In the funny, poignant and thought-provoking Nebraska, a Montana geezer named Woody (Bruce Dern) gets a sweepstakes come on in the mail and believes that he has actually won a million dollars. Unwilling to accept the explanations from his loved ones, Woody is determined to get to Omaha to claim his fortune – by walking if necessary. His son David (Will Forte from Saturday Night Live) decides to drive him, and their journey takes them through Woody’s tiny Nebraska hometown.
At first, we see that Woody is bitter, drinks too much, is sometimes addled and drives his loved ones crazy. As the story progresses, we learn that Woody’s bitterness is rooted in frustration of his modest aspirations by both circumstance and by his own shortcomings. And we see David longing for a relationship with his father that he had never thought possible before. David makes a valiant effort, but Woody is long past any sentimentality. In Nebraska, director Alexander Payne (Sideways, The Descendants) has another triumph of endearingly flawed characters.
There are many laughs in Nebraska, the funniest coming from Woody’s wife’s salty exasperation, David’s repellant cousins and the hilarious theft of a generator.
The acting is outstanding. Bruce Dern deservedly got an Oscar nomination. It’s a character that is revealed to be more and more complex. Is he demented, or is he in denial, or is he lying? Some of each for sure, but it’s always hard to tell. Dern has stated that he called upon his own experience with unsupportive parents to play the film’s most searing scene, in which David takes a reluctant Woody back to see Woody’s now abandoned childhood home. June Squibb, who play’s Woody’s wife, was also nominated for an Oscar; indeed, she gets to deliver most of the funniest lines.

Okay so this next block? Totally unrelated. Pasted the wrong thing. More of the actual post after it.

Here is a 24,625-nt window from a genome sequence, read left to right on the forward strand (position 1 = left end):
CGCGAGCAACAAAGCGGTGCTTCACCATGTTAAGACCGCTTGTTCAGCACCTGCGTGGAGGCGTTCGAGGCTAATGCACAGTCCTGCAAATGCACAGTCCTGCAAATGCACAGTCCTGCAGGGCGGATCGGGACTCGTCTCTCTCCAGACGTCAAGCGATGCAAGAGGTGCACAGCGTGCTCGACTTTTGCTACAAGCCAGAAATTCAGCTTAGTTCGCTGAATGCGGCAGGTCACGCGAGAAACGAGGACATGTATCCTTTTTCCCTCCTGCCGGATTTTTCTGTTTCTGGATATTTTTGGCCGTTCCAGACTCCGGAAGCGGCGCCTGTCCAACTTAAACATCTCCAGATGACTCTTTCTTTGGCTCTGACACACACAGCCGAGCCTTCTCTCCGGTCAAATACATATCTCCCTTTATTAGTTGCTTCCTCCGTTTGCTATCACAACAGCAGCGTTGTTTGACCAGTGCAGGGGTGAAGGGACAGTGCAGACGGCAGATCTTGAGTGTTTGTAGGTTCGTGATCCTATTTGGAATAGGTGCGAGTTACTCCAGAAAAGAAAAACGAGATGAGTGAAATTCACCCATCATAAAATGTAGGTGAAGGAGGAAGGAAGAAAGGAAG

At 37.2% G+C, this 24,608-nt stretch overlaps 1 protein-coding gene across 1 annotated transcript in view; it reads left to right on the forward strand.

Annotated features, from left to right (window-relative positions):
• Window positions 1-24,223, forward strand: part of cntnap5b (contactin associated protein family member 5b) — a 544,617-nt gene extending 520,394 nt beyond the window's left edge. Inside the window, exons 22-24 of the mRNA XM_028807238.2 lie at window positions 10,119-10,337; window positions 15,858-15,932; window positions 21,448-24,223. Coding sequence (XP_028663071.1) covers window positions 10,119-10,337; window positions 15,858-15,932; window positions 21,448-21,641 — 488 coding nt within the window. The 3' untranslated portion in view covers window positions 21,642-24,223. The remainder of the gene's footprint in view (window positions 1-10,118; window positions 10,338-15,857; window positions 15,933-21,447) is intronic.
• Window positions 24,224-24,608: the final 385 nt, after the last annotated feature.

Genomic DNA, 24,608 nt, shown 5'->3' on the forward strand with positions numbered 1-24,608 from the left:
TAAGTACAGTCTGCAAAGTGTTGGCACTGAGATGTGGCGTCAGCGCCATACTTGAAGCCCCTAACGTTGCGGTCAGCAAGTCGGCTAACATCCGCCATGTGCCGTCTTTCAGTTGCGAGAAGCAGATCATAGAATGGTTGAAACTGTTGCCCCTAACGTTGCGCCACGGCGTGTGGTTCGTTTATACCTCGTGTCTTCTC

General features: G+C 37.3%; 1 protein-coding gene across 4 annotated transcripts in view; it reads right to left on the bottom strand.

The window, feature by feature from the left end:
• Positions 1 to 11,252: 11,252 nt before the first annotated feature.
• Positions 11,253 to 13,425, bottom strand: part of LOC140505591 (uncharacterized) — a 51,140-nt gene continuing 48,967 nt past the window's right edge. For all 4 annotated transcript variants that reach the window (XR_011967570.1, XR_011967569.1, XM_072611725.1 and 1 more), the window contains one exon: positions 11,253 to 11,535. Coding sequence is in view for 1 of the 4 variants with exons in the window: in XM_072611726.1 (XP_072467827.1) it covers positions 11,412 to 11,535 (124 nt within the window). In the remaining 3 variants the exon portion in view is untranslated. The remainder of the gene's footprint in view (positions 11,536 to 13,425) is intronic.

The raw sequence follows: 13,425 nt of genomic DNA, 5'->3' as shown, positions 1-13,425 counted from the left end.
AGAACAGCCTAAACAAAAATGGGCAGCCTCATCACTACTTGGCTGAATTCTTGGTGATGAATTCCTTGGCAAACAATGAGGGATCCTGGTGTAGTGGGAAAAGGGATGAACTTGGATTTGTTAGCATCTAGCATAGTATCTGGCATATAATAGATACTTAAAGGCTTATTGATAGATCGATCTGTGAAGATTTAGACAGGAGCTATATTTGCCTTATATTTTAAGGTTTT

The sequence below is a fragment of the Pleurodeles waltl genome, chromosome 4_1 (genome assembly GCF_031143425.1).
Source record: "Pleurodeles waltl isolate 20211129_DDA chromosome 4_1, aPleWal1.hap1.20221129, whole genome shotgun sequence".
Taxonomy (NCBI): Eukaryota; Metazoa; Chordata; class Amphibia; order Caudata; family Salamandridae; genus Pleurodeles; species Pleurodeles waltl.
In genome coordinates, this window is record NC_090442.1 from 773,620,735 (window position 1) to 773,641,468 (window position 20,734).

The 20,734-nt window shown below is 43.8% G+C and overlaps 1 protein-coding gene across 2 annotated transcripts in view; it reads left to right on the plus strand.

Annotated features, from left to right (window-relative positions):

But there are two other exceptional performances that I don’t want to overlook. As the son, Will Forte plays Woody’s straight man. It’s a far less flashy role – and perhaps more challenging role. But Forte lets us see past the son’s stoicism to his pain, embarrassment, frustration, determination and love.
And Actress Angela McEwan has the tiny part of the small town newspaper publisher. She just gets one brief exchange with Forte and then a second scene where she looks at a truck driving past. That look is one of the unforgettable moment in cinema this year.
Finally, my parents were from Nebraska, and I have spent plenty of time in the state. I must say that I have NEVER seen such a dead on take on small town Nebraska and Nebraskans. If you see Nebraska, you really don’t need to visit the real Nebraska to capture the full experience.
I found Nebraska to be an exceptionally evocative family portrait, and I’ve liked and admired it the more I’ve thought about it. One of my Best Movies of 2013 and nominated for the Best Picture Oscar, it is available on DVD from Netflix and Redbox and streaming from Amazon Instant, iTunes, Vudu, YouTube, Google Play and XBOX Video.